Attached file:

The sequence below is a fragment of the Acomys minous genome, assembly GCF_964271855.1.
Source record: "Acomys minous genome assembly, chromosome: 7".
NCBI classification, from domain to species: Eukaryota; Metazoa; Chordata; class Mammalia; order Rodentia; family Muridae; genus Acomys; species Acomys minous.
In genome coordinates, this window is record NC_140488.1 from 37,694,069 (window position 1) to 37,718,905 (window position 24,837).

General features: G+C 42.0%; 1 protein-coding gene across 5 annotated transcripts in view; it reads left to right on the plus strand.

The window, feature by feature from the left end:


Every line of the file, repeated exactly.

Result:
The sequence below is a fragment of the Acomys minous genome, assembly GCF_964271855.1.
Source record: "Acomys minous genome assembly, chromosome: 7".
NCBI classification, from domain to species: Eukaryota; Metazoa; Chordata; class Mammalia; order Rodentia; family Muridae; genus Acomys; species Acomys minous.
In genome coordinates, this window is record NC_140488.1 from 37,694,069 (window position 1) to 37,718,905 (window position 24,837).

General features: G+C 42.0%; 1 protein-coding gene across 5 annotated transcripts in view; it reads left to right on the plus strand.

The window, feature by feature from the left end: